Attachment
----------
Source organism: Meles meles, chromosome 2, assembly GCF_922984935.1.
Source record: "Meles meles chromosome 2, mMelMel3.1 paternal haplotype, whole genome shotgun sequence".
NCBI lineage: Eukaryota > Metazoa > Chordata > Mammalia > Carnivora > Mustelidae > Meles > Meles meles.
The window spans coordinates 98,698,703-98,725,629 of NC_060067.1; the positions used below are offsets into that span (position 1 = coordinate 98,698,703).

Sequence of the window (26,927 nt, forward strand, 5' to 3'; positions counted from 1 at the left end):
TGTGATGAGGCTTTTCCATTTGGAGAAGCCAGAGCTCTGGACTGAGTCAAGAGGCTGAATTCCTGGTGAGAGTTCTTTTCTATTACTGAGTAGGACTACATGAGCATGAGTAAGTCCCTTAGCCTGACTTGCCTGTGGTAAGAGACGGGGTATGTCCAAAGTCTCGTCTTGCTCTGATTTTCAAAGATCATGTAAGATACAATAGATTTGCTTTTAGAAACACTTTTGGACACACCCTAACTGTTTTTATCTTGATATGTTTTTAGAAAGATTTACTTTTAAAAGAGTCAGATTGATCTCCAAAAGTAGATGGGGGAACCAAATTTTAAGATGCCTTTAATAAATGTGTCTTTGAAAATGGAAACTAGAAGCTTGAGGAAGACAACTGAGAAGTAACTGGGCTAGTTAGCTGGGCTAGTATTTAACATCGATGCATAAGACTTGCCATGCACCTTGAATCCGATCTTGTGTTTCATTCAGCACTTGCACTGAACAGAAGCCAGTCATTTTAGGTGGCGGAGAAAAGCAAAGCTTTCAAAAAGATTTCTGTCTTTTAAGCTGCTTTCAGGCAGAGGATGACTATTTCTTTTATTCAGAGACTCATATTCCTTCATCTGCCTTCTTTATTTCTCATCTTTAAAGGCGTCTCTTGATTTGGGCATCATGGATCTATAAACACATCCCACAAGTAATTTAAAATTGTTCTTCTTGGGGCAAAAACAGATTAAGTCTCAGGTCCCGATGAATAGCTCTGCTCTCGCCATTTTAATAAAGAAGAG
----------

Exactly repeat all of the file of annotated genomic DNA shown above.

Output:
Source organism: Meles meles, chromosome 2, assembly GCF_922984935.1.
Source record: "Meles meles chromosome 2, mMelMel3.1 paternal haplotype, whole genome shotgun sequence".
NCBI lineage: Eukaryota > Metazoa > Chordata > Mammalia > Carnivora > Mustelidae > Meles > Meles meles.
The window spans coordinates 98,698,703-98,725,629 of NC_060067.1; the positions used below are offsets into that span (position 1 = coordinate 98,698,703).

Sequence of the window (26,927 nt, forward strand, 5' to 3'; positions counted from 1 at the left end):
TGTGATGAGGCTTTTCCATTTGGAGAAGCCAGAGCTCTGGACTGAGTCAAGAGGCTGAATTCCTGGTGAGAGTTCTTTTCTATTACTGAGTAGGACTACATGAGCATGAGTAAGTCCCTTAGCCTGACTTGCCTGTGGTAAGAGACGGGGTATGTCCAAAGTCTCGTCTTGCTCTGATTTTCAAAGATCATGTAAGATACAATAGATTTGCTTTTAGAAACACTTTTGGACACACCCTAACTGTTTTTATCTTGATATGTTTTTAGAAAGATTTACTTTTAAAAGAGTCAGATTGATCTCCAAAAGTAGATGGGGGAACCAAATTTTAAGATGCCTTTAATAAATGTGTCTTTGAAAATGGAAACTAGAAGCTTGAGGAAGACAACTGAGAAGTAACTGGGCTAGTTAGCTGGGCTAGTATTTAACATCGATGCATAAGACTTGCCATGCACCTTGAATCCGATCTTGTGTTTCATTCAGCACTTGCACTGAACAGAAGCCAGTCATTTTAGGTGGCGGAGAAAAGCAAAGCTTTCAAAAAGATTTCTGTCTTTTAAGCTGCTTTCAGGCAGAGGATGACTATTTCTTTTATTCAGAGACTCATATTCCTTCATCTGCCTTCTTTATTTCTCATCTTTAAAGGCGTCTCTTGATTTGGGCATCATGGATCTATAAACACATCCCACAAGTAATTTAAAATTGTTCTTCTTGGGGCAAAAACAGATTAAGTCTCAGGTCCCGATGAATAGCTCTGCTCTCGCCATTTTAATAAAGAAGAG